For a series that revels in forcing the player to relinquish any sense of power or safety, Dark Souls 3 was an oddly welcoming return to Hidetaka Miyazaki's unforgiving world of action-RPG attrition.

While Dark Souls' third act remains a magisterial refinement of visceral 'SoulsBorne' gameplay, it traded in some of its gruesome strangeness and unfamiliarity in favour of comforting throwbacks to characters, locations and story beats of old.

Ashes of Ariandel – Dark Souls 3's first DLC expansion – continues this trend, taking Souls veterans back to the 'painted world' for the first time since Dark Souls 1. While Ariamis has handed over the brush and easal to Ariandel this time around, the aesthetic and tonal similarities clearly link the two together, even if it bears a closer resemblence to Bloodborne's Forsaken Cainhurst Castle.

This is a much prettier and chillier return to the painted world though, as Ariandel's snow-topped mountains and ornate cathedrals take full advantage of the current hardware to create one of the more visually striking locations in Dark Souls 3. It comes complete with intriguing lore additions that mostly ignore the machinations of those seeking the First Flame, before ending with a tantalising glimpse of how its embers could light anew in the next, possibly final, DLC chapter.

FromSoftware's always stellar sound design work also stands out, with every clash of blades or pained cry from a lupine aggressor satisfyingly cutting through the howling icey winds.

In spite of it visual panache, the geographical layout in Ashes of Ariandel is a tad messy. The handful of larger areas too often feel cluttered and confused as opposed to labyrinthine. It's also disappointing that the best area – down in the branching, crystalline depths of the painting – is entirely optional and much smaller in size.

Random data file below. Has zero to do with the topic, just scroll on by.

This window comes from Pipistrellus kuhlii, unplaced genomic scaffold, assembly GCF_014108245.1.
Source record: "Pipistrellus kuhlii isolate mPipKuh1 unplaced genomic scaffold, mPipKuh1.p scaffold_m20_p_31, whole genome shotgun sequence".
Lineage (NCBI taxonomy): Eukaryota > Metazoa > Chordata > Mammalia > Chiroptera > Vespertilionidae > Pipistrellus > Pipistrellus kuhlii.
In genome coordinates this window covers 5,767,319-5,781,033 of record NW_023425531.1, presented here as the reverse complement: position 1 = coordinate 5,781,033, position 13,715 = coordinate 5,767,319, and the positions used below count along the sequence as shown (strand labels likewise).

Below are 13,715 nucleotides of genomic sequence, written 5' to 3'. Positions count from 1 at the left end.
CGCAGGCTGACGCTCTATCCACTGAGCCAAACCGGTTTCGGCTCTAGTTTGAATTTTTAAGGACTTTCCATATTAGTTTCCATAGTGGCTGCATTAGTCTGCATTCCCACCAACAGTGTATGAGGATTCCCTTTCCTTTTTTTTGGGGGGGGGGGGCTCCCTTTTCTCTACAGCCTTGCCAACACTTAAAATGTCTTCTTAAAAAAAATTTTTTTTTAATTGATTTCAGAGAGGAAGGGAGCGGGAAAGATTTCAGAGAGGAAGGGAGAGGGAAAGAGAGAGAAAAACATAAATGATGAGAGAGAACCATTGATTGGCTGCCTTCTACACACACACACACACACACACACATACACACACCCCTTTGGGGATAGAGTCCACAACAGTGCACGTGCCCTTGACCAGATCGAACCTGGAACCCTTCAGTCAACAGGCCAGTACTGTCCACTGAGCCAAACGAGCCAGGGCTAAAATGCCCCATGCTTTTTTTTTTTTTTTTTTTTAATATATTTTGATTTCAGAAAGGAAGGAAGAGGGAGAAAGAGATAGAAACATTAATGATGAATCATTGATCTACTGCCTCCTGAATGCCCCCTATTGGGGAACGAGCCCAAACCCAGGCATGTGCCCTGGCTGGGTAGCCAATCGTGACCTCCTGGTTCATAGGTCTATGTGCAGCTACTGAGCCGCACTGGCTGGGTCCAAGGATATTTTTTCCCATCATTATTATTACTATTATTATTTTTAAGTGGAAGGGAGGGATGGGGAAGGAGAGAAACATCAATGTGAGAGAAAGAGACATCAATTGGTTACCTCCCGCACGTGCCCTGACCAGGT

The various new enemy types are a mixed bag too. The rank-and-file Millwood grunts do an impressive job of cleverly flanking each other and mixing ranged and up-close combat, but the easily-countered, axe-wielding vikings come off as a little derivative. The same can't be said of the terrifyingly frenetic, avian-like Corvian Knights though, which are capable of obliterating your health and stamina bars in seconds.

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Thankfully, while there are only two bosses in Dark Souls 3's first expansion – one of which is optional – they both rank highly in FromSoftware's pantheon of savage villians. The final boss in particular is a test of fortitude and patience that craftily breaks away from the established Souls rulebook and delivers an intense, emotional punch.

Despite ending on a beautifully high note, Ashes of Ariandel is over all-too-quickly, clocking in at around three to four hours in total. In an effort to counterbalance its short length, the DLC also holds the ashen keys to a deathmatch-style online PvP arena.

This multiplayer add-on features matchmaking, team matches and point challenges, and is on the whole a fun diversion from the usual online invasion mechanic. With just one map, occasional lag issues and no rewards aside from momentary glory the mode is a little spartan, but it's an entertaining testing ground for the PvP-focused new weapons found in the frozen mountains.

Our verdict
Dark Souls 3: Ashes of Ariandel

If Dark Souls 3 is the franchise's greatest hits album, Ashes of Ariandel is its B-side collection – a mostly unremarkable, yet complimentary addition that hides one unmissable gem – in this case, the gloriously climactic final showdown.

The bare-bones PvP arena offers a fleeting blast of adrenaline and the painted world's gorgeous wintry landscapes are enchantingly brutal, yet as a whole, Dark Souls 3's first expansion colours within deeply worn lines and falls short of FromSoftware's illustrious history of unforgettable, industry-leading DLC.

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